OBJECTIVE: Mortality from mouth and throat cancer (MTC) is higher among Black Americans than White Americans partially because of late stage detection through screening. The disparity in mortality is particularly problematic among Black Americans living in rural areas who have limited access to preventative resources. Our study explored barriers to screening for MTC among Black Americans.
METHODS: We conducted nine focus groups among rural Black Americans age 40 years and older (N = 80).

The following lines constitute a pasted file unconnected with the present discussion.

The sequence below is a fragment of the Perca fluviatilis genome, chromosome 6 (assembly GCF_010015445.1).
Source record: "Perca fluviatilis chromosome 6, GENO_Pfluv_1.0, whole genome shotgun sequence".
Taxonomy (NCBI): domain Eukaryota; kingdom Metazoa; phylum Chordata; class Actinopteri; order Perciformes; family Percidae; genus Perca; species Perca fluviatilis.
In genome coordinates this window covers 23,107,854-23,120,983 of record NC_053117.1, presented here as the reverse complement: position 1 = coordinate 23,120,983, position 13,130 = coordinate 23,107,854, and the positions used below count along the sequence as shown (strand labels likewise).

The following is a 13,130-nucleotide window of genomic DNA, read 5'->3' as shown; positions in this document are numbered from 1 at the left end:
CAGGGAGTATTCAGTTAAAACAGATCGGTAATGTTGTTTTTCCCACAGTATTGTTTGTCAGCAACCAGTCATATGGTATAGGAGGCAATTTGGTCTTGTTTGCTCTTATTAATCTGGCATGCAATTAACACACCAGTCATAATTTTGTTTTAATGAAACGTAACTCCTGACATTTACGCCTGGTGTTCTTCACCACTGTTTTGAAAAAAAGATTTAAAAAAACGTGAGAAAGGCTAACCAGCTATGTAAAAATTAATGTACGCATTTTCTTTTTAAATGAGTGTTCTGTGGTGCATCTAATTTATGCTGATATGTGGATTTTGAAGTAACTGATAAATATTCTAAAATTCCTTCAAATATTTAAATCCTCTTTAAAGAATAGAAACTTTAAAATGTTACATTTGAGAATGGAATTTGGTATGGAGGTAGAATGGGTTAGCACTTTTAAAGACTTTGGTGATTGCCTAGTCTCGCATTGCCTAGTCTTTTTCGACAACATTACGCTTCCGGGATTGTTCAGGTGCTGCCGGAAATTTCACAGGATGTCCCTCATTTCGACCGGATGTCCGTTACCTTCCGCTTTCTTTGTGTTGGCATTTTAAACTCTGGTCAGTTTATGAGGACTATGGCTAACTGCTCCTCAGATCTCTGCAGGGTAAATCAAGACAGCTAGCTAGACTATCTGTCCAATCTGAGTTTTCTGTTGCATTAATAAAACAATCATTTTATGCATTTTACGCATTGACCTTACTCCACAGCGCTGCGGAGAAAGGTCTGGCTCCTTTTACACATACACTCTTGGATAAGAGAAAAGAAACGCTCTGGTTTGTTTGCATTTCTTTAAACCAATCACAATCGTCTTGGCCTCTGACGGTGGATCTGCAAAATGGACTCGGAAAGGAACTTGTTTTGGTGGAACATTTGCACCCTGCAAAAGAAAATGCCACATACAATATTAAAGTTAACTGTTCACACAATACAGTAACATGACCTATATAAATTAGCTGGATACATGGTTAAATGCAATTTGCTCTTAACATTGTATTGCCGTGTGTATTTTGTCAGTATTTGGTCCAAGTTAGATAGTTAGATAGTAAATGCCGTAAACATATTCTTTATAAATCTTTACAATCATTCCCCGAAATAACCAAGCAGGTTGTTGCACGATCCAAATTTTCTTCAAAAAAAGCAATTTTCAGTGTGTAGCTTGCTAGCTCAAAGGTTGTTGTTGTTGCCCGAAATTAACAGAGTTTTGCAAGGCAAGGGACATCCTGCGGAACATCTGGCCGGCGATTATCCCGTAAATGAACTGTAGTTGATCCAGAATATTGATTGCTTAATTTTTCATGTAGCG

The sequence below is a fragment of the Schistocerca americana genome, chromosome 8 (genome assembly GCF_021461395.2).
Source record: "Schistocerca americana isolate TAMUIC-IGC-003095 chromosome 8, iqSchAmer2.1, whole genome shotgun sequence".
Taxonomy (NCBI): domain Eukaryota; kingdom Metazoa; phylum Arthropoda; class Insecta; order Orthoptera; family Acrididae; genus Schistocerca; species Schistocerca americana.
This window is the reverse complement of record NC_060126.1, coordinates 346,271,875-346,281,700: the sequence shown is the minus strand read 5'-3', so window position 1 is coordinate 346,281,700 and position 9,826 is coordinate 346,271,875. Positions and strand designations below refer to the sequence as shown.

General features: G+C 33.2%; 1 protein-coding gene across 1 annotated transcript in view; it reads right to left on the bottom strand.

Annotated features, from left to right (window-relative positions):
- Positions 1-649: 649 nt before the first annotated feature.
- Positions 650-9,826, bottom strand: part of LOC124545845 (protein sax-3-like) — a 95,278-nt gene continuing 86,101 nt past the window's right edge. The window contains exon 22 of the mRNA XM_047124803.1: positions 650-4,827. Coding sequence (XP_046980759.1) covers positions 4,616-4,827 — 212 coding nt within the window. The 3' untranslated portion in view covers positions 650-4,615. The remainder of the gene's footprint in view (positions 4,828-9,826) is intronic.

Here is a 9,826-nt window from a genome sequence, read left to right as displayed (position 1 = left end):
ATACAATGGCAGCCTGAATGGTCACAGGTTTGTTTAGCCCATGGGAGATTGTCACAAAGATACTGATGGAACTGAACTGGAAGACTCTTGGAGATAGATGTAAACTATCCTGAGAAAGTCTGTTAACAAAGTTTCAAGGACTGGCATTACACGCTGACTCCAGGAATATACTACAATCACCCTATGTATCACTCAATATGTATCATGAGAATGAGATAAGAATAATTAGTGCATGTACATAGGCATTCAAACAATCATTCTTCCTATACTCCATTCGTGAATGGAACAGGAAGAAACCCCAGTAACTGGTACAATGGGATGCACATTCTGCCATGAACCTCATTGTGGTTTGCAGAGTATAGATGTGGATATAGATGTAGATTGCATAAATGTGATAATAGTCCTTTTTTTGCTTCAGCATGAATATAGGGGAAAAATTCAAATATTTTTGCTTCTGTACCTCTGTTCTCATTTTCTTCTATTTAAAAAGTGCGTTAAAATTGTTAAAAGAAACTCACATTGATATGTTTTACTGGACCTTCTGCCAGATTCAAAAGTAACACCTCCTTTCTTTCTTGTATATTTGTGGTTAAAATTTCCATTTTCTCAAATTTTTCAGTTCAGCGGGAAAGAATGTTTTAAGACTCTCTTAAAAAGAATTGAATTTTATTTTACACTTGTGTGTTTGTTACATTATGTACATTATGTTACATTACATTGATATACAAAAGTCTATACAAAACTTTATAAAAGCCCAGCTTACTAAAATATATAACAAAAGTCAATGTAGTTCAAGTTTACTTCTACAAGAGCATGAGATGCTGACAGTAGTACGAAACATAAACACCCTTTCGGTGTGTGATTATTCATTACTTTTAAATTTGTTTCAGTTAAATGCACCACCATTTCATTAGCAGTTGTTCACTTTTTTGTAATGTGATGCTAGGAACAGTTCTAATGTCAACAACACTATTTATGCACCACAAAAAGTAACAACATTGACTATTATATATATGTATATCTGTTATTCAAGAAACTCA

RESULTS: Content coding of the transcripts of the focus groups revealed three primary barriers to screening. Lack of knowledge (e.g., not knowing about MTC and not knowing MTC symptoms) accounted for 31.8% of all barriers mentioned, lack of resources (e.g., lack of money and health insurance) accounted for 25.0% of all barriers mentioned, and fear (e.g., fear of screening and diagnosis) accounted for 22.9% of all barriers mentioned.
CONCLUSIONS: We placed these barriers within the Theory of Planned Behavior and conclude that interventions aimed at increasing MTC screening among rural Black Americans should first focus on changing people’s attitudes about screening by increasing knowledge about MTC and reducing fear.